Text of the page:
You're right, in a perfect world codesharing would not be needed or tolerated. However, codesharing actually helps in many cases. For instance, Great Lakes Aviation codes shares with United and Frontier from Denver to many small cities across the Midwest, such as Hays, Great Bend, Dodge City, and Liberal, KS
; North Platte, Scottsbluff, and Chadron, NE; Vernal and Moab, UT; and tons of towns and cities across Colorado and Wyoming, as well as others in AZ
, ND, SD
, and TX
. In this case, codesharing allows customers seamless access from major cities across the world to these smaller cities. The same goes for many of the US regional airlines, including American Eagle's carriers (before AMR completely owned them), Delta Connection carriers, United Express carriers, etc. Many of these smaller cities cannot be served economically by more than one airline, or even just one airline, which is why there are EAS subsidies.
In terms of international flight, it is difficult for airlines to start service between countries. Various bilateral agreements must be negotiated, and then the governments decide which airlines receive rights to fly to the other country. Also, even if, for example, United States carriers recieve rights to fly to Paris, they do not have the right to fly their own planes inside of France or the rest of the European Union. Codesharing and interline ticketing reduces the hassle the customer must endure by allowing him or her to enjoy a seamless travel experience.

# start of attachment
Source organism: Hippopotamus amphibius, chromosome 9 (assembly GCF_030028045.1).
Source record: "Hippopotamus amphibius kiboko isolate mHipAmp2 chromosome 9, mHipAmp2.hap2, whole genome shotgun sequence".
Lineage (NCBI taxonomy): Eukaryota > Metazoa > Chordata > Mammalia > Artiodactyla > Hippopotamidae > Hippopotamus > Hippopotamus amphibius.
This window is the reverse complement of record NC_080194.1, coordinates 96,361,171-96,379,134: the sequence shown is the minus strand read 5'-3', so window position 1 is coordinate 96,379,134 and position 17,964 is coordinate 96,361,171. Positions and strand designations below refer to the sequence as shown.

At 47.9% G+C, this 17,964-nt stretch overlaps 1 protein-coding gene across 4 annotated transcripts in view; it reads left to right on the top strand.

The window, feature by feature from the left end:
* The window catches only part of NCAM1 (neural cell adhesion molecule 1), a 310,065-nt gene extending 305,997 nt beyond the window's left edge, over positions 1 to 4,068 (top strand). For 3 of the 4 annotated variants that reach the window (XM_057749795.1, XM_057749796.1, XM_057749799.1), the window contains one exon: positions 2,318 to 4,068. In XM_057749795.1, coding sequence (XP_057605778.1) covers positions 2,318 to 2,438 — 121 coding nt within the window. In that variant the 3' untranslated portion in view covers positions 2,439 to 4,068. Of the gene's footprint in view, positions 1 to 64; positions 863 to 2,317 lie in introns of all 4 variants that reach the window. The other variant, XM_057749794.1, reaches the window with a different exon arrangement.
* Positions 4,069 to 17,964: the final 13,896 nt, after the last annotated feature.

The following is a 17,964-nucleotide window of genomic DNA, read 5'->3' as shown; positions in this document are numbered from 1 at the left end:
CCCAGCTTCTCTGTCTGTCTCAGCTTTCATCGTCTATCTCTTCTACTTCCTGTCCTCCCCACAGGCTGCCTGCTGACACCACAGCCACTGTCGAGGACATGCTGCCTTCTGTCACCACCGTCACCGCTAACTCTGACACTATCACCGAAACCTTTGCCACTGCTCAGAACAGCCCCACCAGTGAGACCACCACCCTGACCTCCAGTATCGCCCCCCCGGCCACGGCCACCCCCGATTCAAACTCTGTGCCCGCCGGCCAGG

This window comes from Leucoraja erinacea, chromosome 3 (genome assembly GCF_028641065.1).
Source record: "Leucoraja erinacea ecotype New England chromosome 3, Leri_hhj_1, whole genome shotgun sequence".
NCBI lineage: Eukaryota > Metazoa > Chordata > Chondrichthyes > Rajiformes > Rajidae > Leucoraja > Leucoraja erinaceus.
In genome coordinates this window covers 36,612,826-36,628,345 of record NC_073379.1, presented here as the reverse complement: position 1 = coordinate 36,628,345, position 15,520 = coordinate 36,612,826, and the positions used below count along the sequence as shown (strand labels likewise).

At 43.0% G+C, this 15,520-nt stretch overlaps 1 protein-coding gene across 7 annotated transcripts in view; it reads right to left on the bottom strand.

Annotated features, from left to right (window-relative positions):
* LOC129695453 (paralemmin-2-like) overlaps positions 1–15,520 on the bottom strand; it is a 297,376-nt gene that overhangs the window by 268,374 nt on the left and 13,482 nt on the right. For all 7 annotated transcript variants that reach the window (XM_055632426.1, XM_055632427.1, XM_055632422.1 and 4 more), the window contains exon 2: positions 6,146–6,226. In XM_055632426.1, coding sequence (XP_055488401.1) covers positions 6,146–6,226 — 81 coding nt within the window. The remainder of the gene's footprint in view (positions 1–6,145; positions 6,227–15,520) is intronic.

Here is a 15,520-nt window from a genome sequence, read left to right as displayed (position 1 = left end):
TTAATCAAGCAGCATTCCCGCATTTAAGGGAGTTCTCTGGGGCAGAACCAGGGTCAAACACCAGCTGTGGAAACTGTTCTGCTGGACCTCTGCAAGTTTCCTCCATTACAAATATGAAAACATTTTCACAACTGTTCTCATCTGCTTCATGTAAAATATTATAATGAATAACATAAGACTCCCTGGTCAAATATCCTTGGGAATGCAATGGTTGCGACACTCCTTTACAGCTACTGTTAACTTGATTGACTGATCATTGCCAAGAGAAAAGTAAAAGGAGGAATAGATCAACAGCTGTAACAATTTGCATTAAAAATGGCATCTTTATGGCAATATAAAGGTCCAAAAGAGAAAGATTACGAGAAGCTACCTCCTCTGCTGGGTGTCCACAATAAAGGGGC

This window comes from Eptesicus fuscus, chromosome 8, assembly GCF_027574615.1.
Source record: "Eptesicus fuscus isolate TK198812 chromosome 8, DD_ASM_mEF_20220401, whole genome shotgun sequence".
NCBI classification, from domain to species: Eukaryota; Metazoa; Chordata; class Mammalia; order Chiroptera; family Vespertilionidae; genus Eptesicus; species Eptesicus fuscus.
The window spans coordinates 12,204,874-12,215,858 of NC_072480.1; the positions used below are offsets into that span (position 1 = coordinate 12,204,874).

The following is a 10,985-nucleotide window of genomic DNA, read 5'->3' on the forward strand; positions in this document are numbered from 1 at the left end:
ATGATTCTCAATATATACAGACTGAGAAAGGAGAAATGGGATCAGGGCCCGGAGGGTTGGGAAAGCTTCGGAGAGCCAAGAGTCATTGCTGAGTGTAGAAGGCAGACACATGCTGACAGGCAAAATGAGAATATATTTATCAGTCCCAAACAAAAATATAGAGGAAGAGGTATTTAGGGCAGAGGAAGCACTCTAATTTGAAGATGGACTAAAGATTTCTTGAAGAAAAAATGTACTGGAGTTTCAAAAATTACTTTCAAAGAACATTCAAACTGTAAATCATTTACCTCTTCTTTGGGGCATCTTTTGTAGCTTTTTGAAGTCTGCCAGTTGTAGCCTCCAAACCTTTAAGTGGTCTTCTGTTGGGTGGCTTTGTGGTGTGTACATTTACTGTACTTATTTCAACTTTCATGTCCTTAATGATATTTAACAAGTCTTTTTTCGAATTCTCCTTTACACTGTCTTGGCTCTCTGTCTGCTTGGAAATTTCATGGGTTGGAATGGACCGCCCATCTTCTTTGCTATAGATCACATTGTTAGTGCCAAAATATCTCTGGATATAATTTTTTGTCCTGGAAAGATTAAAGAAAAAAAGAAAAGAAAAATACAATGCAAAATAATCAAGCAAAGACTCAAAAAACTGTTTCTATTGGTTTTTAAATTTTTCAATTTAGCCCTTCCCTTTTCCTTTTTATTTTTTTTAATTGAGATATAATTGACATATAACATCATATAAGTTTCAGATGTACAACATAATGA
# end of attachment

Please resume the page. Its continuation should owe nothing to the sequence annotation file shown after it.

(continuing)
As far as codesharing domestically among large airlines, while I am also against it, it can sometimes be necessary and helpful. For instance, if one carrier had a major presence in the East and Midwest but had very little presence in the West, it would make since for them to codeshare with that airline as the startup costs for a completely new operation in a different part of the country are extraordinarily high. Since, most likely, the Eastern carrier would not be entering the Western market because of the high start up costs, they are not really stealing competition from each other. All they are really doing is providing a seamless travel system for the passenger.
Hope this helps